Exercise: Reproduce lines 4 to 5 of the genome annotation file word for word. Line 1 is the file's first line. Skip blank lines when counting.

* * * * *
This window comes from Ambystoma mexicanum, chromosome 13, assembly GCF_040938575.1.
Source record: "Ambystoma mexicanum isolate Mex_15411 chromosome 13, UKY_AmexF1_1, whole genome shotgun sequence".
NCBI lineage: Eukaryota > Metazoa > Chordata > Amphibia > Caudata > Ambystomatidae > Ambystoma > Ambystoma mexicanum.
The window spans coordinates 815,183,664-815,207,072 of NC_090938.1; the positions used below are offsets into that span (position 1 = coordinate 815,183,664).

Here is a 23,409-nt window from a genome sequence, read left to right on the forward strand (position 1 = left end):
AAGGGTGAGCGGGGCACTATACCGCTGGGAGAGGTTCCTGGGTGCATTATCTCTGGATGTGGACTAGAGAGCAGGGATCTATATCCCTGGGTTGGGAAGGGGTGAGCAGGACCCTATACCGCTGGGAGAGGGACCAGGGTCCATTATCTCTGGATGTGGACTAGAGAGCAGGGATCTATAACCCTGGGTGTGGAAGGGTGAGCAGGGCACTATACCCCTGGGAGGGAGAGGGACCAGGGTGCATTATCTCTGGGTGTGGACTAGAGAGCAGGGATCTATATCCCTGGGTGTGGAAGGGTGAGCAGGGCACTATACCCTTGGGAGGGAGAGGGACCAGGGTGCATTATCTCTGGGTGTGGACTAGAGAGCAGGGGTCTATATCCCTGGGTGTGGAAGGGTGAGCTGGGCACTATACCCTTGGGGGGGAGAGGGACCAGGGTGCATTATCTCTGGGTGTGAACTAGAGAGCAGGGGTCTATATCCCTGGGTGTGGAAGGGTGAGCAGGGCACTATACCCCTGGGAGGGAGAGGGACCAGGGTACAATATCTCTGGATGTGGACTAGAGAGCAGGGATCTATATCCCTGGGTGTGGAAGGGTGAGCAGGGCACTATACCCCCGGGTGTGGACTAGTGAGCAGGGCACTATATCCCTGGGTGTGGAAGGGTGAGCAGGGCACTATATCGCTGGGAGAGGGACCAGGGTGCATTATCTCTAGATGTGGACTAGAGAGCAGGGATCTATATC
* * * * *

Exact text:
The window spans coordinates 815,183,664-815,207,072 of NC_090938.1; the positions used below are offsets into that span (position 1 = coordinate 815,183,664).

Here is a 23,409-nt window from a genome sequence, read left to right on the forward strand (position 1 = left end):